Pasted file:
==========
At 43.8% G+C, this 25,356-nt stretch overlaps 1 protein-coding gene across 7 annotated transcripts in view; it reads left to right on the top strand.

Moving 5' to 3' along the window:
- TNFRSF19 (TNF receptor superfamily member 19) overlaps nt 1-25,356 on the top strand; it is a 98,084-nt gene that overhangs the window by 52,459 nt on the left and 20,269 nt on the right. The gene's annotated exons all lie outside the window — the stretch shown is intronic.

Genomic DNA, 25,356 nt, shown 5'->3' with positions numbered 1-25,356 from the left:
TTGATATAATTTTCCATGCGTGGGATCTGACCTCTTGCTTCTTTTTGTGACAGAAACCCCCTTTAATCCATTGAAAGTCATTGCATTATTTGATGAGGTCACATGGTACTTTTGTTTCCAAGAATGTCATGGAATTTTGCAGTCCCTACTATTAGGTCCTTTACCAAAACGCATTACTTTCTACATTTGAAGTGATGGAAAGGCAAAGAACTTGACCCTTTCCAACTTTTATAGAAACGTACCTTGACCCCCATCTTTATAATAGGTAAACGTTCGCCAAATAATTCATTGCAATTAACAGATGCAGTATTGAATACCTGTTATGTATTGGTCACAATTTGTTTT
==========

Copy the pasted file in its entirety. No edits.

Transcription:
At 43.8% G+C, this 25,356-nt stretch overlaps 1 protein-coding gene across 7 annotated transcripts in view; it reads left to right on the top strand.

Moving 5' to 3' along the window:
- TNFRSF19 (TNF receptor superfamily member 19) overlaps nt 1-25,356 on the top strand; it is a 98,084-nt gene that overhangs the window by 52,459 nt on the left and 20,269 nt on the right. The gene's annotated exons all lie outside the window — the stretch shown is intronic.

Genomic DNA, 25,356 nt, shown 5'->3' with positions numbered 1-25,356 from the left:
TTGATATAATTTTCCATGCGTGGGATCTGACCTCTTGCTTCTTTTTGTGACAGAAACCCCCTTTAATCCATTGAAAGTCATTGCATTATTTGATGAGGTCACATGGTACTTTTGTTTCCAAGAATGTCATGGAATTTTGCAGTCCCTACTATTAGGTCCTTTACCAAAACGCATTACTTTCTACATTTGAAGTGATGGAAAGGCAAAGAACTTGACCCTTTCCAACTTTTATAGAAACGTACCTTGACCCCCATCTTTATAATAGGTAAACGTTCGCCAAATAATTCATTGCAATTAACAGATGCAGTATTGAATACCTGTTATGTATTGGTCACAATTTGTTTT